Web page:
This is the fifth novella of this reading project
More than five years ago, I reviewed Nancy Kress’s posthumanism novella which was later on extended to a full novel. It is not often that I reread literature, but this one had five stars, and it fit to my reading project.
For what it’s worth, please go for the older review, I’ll have here only a few further remarks.
While reading it again, I had an eye to the two sister’s relationship – one is the main protagonist Leisha with altered genes, making her sleepless; and the other one her unalterted twin sister Alice who takes opposite turns in her way of living: no high school, early marriage, a child, separating from the family.
This sounds not very engaging, but there are a couple of plot twists which show a greater scope, and which I had forgotten over time.
Actually, the novella was all about the two sisters, while the extended novel (which includes the novella as its first part) goes on with the sleepless people, so that the twin’s relation is more or less only a minor sidekick.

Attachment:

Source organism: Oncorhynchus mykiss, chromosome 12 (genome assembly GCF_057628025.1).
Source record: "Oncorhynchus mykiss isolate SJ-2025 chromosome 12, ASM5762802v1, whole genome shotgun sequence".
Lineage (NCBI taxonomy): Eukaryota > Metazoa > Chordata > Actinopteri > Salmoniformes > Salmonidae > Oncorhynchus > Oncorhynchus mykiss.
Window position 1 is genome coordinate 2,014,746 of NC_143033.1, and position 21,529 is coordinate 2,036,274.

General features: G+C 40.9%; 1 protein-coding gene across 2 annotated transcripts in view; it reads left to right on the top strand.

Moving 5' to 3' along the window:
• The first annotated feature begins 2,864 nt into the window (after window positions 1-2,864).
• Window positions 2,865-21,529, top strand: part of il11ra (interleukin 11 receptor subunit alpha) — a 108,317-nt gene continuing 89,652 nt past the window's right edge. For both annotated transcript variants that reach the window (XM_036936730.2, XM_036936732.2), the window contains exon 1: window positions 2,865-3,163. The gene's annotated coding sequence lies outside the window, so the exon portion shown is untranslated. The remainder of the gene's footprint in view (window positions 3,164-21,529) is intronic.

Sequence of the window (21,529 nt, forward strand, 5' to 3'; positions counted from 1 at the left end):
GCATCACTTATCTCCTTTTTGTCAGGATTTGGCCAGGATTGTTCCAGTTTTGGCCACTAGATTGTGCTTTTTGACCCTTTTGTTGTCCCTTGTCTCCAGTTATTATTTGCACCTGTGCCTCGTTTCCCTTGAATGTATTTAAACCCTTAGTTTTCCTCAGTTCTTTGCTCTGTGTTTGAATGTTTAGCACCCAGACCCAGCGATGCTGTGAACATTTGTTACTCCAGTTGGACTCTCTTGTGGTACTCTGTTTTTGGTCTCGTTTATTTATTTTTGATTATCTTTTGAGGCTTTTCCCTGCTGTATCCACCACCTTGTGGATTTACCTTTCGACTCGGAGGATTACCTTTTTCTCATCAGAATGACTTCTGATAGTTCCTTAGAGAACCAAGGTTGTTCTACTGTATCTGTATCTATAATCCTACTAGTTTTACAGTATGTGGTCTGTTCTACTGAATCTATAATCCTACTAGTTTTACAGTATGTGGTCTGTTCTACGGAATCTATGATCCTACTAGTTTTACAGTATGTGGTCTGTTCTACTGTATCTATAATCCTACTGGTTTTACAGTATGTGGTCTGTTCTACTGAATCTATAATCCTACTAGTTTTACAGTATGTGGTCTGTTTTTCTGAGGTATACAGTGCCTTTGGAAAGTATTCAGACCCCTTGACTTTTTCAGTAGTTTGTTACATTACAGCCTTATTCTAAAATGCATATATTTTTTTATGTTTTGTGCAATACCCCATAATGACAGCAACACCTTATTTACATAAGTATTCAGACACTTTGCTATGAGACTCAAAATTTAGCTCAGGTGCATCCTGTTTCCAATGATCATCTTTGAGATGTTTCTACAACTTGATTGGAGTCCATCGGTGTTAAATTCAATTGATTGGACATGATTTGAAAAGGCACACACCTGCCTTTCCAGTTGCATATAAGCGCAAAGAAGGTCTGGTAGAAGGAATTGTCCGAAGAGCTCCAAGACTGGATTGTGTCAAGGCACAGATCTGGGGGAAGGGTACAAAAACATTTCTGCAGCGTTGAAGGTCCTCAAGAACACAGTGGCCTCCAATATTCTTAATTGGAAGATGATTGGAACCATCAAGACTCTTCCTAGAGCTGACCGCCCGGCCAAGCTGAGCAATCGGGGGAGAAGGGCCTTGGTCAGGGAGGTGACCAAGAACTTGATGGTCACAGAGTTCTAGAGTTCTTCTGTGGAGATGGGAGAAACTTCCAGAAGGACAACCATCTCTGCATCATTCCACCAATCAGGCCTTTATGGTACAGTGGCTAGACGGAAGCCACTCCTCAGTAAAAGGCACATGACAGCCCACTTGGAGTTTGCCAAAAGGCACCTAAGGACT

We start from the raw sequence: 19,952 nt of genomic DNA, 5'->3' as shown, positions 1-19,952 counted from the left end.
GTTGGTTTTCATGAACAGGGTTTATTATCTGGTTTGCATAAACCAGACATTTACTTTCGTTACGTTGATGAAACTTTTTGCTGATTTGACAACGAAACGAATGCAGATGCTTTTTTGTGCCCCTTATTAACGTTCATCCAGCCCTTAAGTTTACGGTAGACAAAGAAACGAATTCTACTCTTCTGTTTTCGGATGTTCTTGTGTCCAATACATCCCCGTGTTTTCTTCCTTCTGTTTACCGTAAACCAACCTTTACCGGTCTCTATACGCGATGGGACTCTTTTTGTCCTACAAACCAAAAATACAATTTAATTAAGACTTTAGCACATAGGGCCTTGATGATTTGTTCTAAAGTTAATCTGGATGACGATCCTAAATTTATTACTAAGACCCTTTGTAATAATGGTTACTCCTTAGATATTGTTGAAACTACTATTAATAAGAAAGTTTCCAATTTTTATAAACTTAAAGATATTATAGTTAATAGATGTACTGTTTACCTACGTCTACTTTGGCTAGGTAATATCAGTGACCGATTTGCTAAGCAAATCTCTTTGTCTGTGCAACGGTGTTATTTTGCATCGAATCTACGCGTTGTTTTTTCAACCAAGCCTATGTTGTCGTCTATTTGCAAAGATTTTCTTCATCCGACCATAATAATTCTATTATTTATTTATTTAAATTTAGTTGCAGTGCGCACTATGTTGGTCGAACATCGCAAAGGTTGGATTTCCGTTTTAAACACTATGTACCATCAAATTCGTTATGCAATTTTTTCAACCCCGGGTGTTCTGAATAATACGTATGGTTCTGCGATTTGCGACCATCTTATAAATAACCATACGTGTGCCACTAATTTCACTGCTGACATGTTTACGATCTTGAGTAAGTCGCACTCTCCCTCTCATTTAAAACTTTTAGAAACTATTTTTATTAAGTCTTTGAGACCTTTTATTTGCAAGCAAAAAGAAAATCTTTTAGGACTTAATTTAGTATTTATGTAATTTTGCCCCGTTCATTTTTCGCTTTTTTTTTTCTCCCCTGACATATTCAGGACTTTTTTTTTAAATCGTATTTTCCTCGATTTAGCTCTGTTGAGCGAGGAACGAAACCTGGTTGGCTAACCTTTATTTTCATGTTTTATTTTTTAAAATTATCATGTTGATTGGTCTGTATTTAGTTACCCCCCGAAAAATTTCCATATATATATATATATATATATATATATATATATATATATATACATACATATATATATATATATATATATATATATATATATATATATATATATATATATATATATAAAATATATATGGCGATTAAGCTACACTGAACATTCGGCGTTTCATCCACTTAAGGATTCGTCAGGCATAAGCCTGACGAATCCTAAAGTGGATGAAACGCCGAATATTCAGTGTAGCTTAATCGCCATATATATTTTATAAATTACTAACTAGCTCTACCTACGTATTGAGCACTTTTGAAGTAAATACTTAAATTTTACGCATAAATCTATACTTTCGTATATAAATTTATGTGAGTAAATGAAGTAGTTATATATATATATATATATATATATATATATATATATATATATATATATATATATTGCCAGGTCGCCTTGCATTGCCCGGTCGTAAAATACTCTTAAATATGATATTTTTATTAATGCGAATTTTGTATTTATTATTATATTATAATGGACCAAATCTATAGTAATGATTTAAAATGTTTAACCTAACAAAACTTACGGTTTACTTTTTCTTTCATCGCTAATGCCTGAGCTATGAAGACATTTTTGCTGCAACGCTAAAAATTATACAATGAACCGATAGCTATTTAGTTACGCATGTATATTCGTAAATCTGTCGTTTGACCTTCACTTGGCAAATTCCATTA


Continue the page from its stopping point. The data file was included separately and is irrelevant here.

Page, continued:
The other thing I noticed this time was the cited newspaper article about the (generalized) disregarding by U.S. people of calm/logic/rational while admiring feeling/action/fight and “composers of the angry songs of rebellion that divide us”. There seems to be much truth in it, looking back at the last four disastrous years leading to a Divided States of America.
A last idea I noticed is the reference ot the U.S. constitution: “We hold these truths to be self-evident, that all men are created equal..,” which is certainly NOT the case for the gene-altered babies who got an unfair advantage. Some U.S. states react by stripping them of certain constitutional rights. They are hated and hunted.
There will be some point in time where gene-modifications will be plain normal. But I never thought that constitutions of countries would need to be adapted. That we give them human rights.
As I said, there are further musings in the original review. I still think that this is the author’s best story, and highly recommend it to readers of near future SF.